“Regulation beyond the echo chambers”: who is listening?
It is unsurprising that there is a call for the Crown Prosecution Service to bring corporate manslaughter charges against Shrewsbury & Telford Hospital NHS Trust following an apparently damning report which looks at the culture of the Trust which has led to maternal deaths, stillbirths, babies left brain damaged because the staff failed to realise labour was going wrong or that Group B streptococcus or meningitis was present which required treatment by antibiotics.
Although the call for the involvement of the criminal law is understandable (and in this case may be appropriate) it is a reaction to an avoidable situation (https://www.bbc.co.uk/news/uk-england-shropshire-50472199). The risk of using the criminal law is that parties become deeply entrenched and the key to finding solutions to prevent another scandal might be lost. This must not be allowed to happen.
One parent observed that the Trust “wilfully refused to learn from earlier cases dating back decades”. She also said “no other baby will suffer the same harm while I have breath in my body”. Elsewhere the environment of the Trust was described as “toxic”.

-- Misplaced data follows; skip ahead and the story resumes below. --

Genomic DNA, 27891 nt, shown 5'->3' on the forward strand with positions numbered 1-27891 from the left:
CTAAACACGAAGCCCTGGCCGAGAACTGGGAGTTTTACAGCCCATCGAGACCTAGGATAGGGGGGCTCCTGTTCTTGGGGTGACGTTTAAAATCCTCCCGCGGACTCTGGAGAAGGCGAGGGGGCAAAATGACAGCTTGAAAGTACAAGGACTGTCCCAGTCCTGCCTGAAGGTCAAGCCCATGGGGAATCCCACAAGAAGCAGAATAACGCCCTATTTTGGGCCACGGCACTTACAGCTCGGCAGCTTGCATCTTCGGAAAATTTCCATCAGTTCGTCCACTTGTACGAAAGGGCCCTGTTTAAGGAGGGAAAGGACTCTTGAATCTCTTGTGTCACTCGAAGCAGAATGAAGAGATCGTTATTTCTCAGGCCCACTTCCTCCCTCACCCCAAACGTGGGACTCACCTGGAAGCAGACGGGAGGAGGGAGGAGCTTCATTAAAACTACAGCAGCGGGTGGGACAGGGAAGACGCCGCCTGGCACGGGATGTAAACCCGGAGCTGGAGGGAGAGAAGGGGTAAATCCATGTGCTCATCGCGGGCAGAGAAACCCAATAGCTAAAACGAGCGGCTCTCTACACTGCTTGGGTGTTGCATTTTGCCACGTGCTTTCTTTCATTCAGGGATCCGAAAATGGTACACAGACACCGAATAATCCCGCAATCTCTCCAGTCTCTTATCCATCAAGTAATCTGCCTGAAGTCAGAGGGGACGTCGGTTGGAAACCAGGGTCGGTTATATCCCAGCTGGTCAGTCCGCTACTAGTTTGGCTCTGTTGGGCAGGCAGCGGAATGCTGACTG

This report really does make desperate reading and extreme responses to such a catastrophe are inevitable and therefore there may well be a groundswell of public opinion that corporate manslaughter charges should be brought but, beyond that, it seems to me that there are three elements that need to be looked at to avoid a future recurrence:
My colleague has previously written about this investigation and report and I have argued elsewhere about the importance of the patient narrative and the need to use the patient narrative for learning. When I read “that is why I fought every body and every institution in Kate’s name because no other baby will suffer the same harm while I have breath in my body” it is heart breaking that, once again, a patient narrative has been heard too late to save this parent’s child and it has fallen to distressed and bereaved parents to insist on accountability when it should be an organisational responsibility to learn from mistakes.
If you would like to discuss a possible clinical negligence claim please contact one of our Medical Negligence & Personal Injury lawyers on 020 7814 1200, or email us at firstname.lastname@example.org.
Kate Rohde is a Partner in the Clinical Negligence and Personal Injury department and an experienced specialist in clinical negligence claims of all types, often acting for bereaved families or on behalf of children and adults who have suffered permanent and profound injuries.
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